Being chained to the desk is bad for you, and it can be bad for your business, too. According to the British Psychological Society, 70% of us are not meeting the recommended guidelines for physical activity. And the fact that UK office workers spend an average of 5 hours and 41 minutes each day sitting at their desks is one of the reasons behind that statistic.
Research shows us that we’re not designed to spend the entire day sitting down — it can be a contributing factor to an increase in heart disease, diabetes, and other conditions. At the same time, it may also affect our mental wellbeing, potentially making us less focused and less productive.
So, with all of this in mind, here’s a closer look at why promoting a more active workforce makes sense for your business.
Why is desk-based work a problem?
As a member of a close-knit, office-based team, it can be very easy for the entire day to go by without hardly ever leaving your seat. Especially in an open-plan office, you’re likely to be sitting right next to your colleagues, with all you need (computer, phone, and a pot of coffee) right in front of you. In short, from a practical point of view, there just isn’t the need to get up.
Take a break
We can also be very reluctant to take a break, with research from the Chartered Society of Physiotherapy (CSP) suggesting that one in five of us work through lunch each day. Of those office workers who do manage to fit in a lunch break, almost half eat at their desk.
Finding the time
Official guidelines by the NHS recommend 2.5 hours of weekly physical activity, with a suggested breakdown of 30-minute slots. For an office worker, meeting these guidelines can be especially tough. In a startup environment, it’s usually a case of all hands on deck, and the CSP research suggests that nearly a third of us work longer than our contracted hours. In fact, the research found that 42% of people said they often had to cancel exercise plans due to work. We sit all day at work, we sit on the commute, and once we get home, there’s little time or energy to do much else. Over time, however, this lifestyle may lead to the following issues:
Our core muscles (in the pelvis, lower back, hips, and abdomen) need to stay active to remain effective. Sitting down for a long period can mean these muscles are not getting used. This has the added effect of putting extra pressure on the discs in the lower spine, too. Combined, these factors can increase the risk of back pain or serious disc damage. It can also make us more susceptible to straining injuries in the neck, shoulders, and upper limbs.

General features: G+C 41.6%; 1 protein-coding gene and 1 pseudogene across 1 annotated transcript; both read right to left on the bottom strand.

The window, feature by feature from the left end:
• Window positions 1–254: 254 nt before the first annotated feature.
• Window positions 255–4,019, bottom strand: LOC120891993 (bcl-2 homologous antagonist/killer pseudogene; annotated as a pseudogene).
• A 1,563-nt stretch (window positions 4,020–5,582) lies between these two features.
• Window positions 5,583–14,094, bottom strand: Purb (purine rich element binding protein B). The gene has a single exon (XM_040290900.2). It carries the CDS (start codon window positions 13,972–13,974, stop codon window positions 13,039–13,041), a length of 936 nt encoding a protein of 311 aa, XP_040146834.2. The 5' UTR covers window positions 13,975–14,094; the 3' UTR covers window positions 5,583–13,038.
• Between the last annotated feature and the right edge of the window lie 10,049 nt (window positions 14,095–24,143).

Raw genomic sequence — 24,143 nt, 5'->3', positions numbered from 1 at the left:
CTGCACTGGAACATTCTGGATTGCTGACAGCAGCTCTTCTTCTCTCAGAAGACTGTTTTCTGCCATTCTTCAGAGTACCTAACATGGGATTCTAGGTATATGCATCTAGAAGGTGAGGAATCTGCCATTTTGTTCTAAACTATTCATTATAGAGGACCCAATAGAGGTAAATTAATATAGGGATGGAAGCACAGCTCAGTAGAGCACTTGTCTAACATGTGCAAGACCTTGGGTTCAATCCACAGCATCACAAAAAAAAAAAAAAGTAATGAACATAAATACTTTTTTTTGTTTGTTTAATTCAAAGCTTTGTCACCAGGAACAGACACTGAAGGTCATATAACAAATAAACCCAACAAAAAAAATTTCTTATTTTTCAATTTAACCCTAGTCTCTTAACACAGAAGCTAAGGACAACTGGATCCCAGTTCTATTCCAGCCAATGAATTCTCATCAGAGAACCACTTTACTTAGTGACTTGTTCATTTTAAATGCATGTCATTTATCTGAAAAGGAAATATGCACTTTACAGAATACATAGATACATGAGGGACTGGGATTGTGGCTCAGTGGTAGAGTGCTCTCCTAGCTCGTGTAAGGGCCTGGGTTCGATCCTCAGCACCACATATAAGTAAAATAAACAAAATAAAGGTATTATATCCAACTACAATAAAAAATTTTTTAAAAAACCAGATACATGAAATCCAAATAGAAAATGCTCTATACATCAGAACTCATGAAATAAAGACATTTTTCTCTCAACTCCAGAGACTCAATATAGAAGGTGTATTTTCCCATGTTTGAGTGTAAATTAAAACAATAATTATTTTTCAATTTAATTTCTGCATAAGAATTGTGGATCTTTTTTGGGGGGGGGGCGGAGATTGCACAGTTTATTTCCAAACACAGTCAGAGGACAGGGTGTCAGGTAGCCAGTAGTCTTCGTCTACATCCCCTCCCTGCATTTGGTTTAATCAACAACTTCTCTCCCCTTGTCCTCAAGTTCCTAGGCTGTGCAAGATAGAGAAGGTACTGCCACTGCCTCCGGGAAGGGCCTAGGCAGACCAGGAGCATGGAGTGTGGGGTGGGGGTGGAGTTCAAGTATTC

Cardiovascular and metabolism
Sitting all day means we’re burning up far fewer calories than if we were on the move. Inactivity also tends to slow down the metabolism, affecting the way the body breaks down fats and sugars. This increases the likelihood of excessive weight gain and the risks linked to it. This includes heart disease and Type 2 diabetes.
There’s a strong link between physical health and mental wellbeing. Regular physical activity goes hand-in-hand with reduced risk of depression, reduced anxiety, enhanced mood and self-esteem. So, the absence of physical activity may increase the risk of problems in each of these areas. Especially in a high-pressure and potentially stressful office environment.
What does this mean for productivity and your business?
Once you’ve got your business on its feet, sustaining it with drive from yourself and your workforce is essential for growth. So employees who are not motivated to the cause can be a serious problem, especially if you don’t take action. Encouraging them to be active, through a company discounted gym membership, for example, can be a great way of boosting their productivity levels. Here are just a few examples of the problems that could arise if low productivity levels remain neglected.
It’s hard for a business to meet targets and achieve its goals if team members are frequently off sick. In the UK, more days are lost to back, neck, and muscle pain than any other cause, while stress, anxiety, and depression is the third most common cause of absence. It’s therefore in the employer’s’ best interests to encourage a healthy, active workforce to help keep sickness rates down.
‘Presenteeism’ can be a further barrier to productivity. This is when your employees are present at work, but are just getting through the day doing the bare minimum. This can be due to ill-health, stress, and/or lack of engagement. Physical activity can be a contributing factor that helps to boost energy levels, encouraging creative thinking and getting staff re-motivated.
Keeping talent on board
Healthy employees tend to suffer less stress and are generally happier in their work as a result. So encouraging your staff to stay active can help to promote job satisfaction. It will also make it more likely that valuable team members will stay with you. All of this helps to not interrupt productivity by having to deal with the fallout of high staff turnover.
Take simple steps. These could include encouraging your staff to take regular breaks while not overburdening them with unrealistic workloads. This can help to reduce the risks associated with sedentary working. Head on over to our help centre to find out further ways to promote a happier, healthier and more productive office environment.
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